SEOUL, South Korea — The passing of North Korean leader Kim Jong-il has been marked by plunging temperatures, mourning bears and now, according to North Korean state media, by flocks of magpies.
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Kim, who died in December aged 69 years after 17 years running the world's most reclusive state, was reputed to be able to control the weather, as well as to have scored a miraculous 38 under par round of golf.
"At around 17:30 on December 19, 2011, hundreds of magpies appeared from nowhere and hovered over a statue of President Kim Il Sung on Changdok School campus in Mangyongdae District, clattering as if they were telling him the sad news," state news agency KCNA reported on Monday.Video: Kim Jong Un takes power in North Korea (on this page)
Kim's death was announced on December 19, although he was reported by official media to have died on December 17 on a train journey to give guidance to his subjects.
He has been succeeded by his youngest son, Kim Jong-un, who will become the third of his line to head the world's only hereditary totalitarian Stalinist state. Mythmaking is a key part of the personality cult that surrounds the family of founding father Kim Il-sung.
Mythmaking for Kim Jong-un, believed to be in his late 20s, has already started. He is portrayed as the spitting image of his grandfather and has been dubbed the "genius of geniuses" in military affairs despite having no known military experience.Story: Kim Jong Un vowed 'real war' if rocket was shot down
KCNA reported last week that a family of bears who usually hibernate through the fierce Korean winter had been seen lamenting Kim Jong-il's death.
"The bears, believed to be a mother and cubs, were staying on the road, crying woefully," it said.
China, S. Korea meet
As North Korea's media engaged in apparent mythmaking, the leader of the country's most important ally China met with the president of South Korea.
The two presidents agreed to work together to achieve peace and stability on the Korean peninsula, in their first summit since Kim's death opened the chance for major changes in North Korea.Video: Farewell for North Korea’s ‘dear leader’ (on this page)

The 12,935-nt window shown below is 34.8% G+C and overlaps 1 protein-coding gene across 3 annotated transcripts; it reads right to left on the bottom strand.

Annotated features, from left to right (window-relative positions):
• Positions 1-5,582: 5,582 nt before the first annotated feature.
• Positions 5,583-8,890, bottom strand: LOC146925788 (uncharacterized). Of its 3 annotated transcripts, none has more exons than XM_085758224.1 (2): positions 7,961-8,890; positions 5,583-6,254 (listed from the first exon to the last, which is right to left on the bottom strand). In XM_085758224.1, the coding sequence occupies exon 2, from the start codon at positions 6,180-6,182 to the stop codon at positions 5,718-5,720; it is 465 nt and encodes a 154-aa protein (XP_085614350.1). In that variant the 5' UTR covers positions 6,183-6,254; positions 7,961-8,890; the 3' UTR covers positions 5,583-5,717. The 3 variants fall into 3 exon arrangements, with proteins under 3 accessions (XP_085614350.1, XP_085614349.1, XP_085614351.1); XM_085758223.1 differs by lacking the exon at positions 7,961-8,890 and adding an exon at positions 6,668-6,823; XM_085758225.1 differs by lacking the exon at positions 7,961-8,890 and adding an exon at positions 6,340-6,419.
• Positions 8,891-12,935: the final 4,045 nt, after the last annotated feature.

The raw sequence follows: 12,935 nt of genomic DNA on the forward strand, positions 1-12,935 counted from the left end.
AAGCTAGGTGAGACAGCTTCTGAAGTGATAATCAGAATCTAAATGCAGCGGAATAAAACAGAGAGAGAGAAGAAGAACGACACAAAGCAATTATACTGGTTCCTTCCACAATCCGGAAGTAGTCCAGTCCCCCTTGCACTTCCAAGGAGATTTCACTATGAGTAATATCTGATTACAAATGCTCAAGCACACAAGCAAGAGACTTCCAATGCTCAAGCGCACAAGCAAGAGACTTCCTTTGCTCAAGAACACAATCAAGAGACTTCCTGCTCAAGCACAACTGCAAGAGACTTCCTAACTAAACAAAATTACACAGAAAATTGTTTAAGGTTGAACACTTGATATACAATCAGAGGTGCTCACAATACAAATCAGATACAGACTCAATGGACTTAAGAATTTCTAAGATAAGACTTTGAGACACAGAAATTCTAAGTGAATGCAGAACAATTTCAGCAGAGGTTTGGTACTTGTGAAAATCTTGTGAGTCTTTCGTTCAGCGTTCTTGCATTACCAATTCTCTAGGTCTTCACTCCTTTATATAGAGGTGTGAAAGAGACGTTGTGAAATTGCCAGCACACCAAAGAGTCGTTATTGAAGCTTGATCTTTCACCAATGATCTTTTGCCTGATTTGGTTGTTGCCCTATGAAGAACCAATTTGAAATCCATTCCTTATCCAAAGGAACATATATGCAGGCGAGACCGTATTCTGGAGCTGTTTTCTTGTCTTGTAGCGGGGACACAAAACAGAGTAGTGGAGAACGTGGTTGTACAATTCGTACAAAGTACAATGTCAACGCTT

While North Korea is often a topic when Chinese and South Korean leaders meet, the death of its leader pushed it to the center of the summit, which was to have focused on mending frayed relations over Chinese fishing fleet incursions in South Korean waters and Beijing's support for Pyongyang.
South Korean President Lee Myung-bak and Chinese President Hu Jintao exchanged "candid views on the situation on the Korean peninsula which has recently faced a crucial moment" and agreed to work together to achieve peace and stability there, South Korea's presidential Blue House said in a statement.
Hu told Lee that China is willing to make "unremitting efforts" to safeguard peace and stability between the Koreas, China's official Xinhua News Agency reported.
The presidents had been expected to emphasize their shared concern for the stability of North Korea — poor but with nuclear weapons programs — as it makes an uncertain transition to rule by Kim's son, Kim Jong Un, and a coterie of his father's advisers.
Beyond that, however, their priorities diverged. China dislikes even talking in detail about its North Korea ally with other countries, seeing it as an invitation to meddling.
The Associated Press and Reuters contributed to this report.